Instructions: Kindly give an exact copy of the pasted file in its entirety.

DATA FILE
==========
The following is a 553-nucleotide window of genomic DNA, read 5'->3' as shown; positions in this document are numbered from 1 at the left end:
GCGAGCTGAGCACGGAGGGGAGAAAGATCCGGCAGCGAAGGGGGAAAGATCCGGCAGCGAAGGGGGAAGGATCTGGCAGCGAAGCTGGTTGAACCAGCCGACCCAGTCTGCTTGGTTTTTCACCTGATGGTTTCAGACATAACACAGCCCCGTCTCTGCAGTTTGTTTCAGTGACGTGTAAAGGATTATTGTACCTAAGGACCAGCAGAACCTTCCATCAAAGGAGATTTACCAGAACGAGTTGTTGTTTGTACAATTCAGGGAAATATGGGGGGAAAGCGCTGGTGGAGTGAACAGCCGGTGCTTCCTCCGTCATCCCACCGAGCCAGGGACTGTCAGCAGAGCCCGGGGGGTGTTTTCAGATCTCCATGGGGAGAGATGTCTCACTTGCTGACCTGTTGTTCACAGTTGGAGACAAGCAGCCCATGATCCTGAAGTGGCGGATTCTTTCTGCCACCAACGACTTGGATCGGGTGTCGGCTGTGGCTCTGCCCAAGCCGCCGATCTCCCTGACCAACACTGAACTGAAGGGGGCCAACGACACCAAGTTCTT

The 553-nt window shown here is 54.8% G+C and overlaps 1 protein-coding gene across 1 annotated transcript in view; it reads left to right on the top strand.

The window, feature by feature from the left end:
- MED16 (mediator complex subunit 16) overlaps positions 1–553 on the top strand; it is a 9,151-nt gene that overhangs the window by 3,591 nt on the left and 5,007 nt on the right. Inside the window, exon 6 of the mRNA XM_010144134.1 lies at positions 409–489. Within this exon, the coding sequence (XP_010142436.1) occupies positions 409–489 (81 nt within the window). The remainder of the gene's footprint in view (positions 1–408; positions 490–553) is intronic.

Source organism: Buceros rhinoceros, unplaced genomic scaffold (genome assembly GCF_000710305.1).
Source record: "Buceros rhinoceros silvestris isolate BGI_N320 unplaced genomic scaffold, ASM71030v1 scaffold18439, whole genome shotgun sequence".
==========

The following is a 553-nucleotide window of genomic DNA, read 5'->3' as shown; positions in this document are numbered from 1 at the left end:
GCGAGCTGAGCACGGAGGGGAGAAAGATCCGGCAGCGAAGGGGGAAAGATCCGGCAGCGAAGGGGGAAGGATCTGGCAGCGAAGCTGGTTGAACCAGCCGACCCAGTCTGCTTGGTTTTTCACCTGATGGTTTCAGACATAACACAGCCCCGTCTCTGCAGTTTGTTTCAGTGACGTGTAAAGGATTATTGTACCTAAGGACCAGCAGAACCTTCCATCAAAGGAGATTTACCAGAACGAGTTGTTGTTTGTACAATTCAGGGAAATATGGGGGGAAAGCGCTGGTGGAGTGAACAGCCGGTGCTTCCTCCGTCATCCCACCGAGCCAGGGACTGTCAGCAGAGCCCGGGGGGTGTTTTCAGATCTCCATGGGGAGAGATGTCTCACTTGCTGACCTGTTGTTCACAGTTGGAGACAAGCAGCCCATGATCCTGAAGTGGCGGATTCTTTCTGCCACCAACGACTTGGATCGGGTGTCGGCTGTGGCTCTGCCCAAGCCGCCGATCTCCCTGACCAACACTGAACTGAAGGGGGCCAACGACACCAAGTTCTT

The 553-nt window shown here is 54.8% G+C and overlaps 1 protein-coding gene across 1 annotated transcript in view; it reads left to right on the top strand.

The window, feature by feature from the left end:
- MED16 (mediator complex subunit 16) overlaps positions 1–553 on the top strand; it is a 9,151-nt gene that overhangs the window by 3,591 nt on the left and 5,007 nt on the right. Inside the window, exon 6 of the mRNA XM_010144134.1 lies at positions 409–489. Within this exon, the coding sequence (XP_010142436.1) occupies positions 409–489 (81 nt within the window). The remainder of the gene's footprint in view (positions 1–408; positions 490–553) is intronic.

Source organism: Buceros rhinoceros, unplaced genomic scaffold (genome assembly GCF_000710305.1).
Source record: "Buceros rhinoceros silvestris isolate BGI_N320 unplaced genomic scaffold, ASM71030v1 scaffold18439, whole genome shotgun sequence".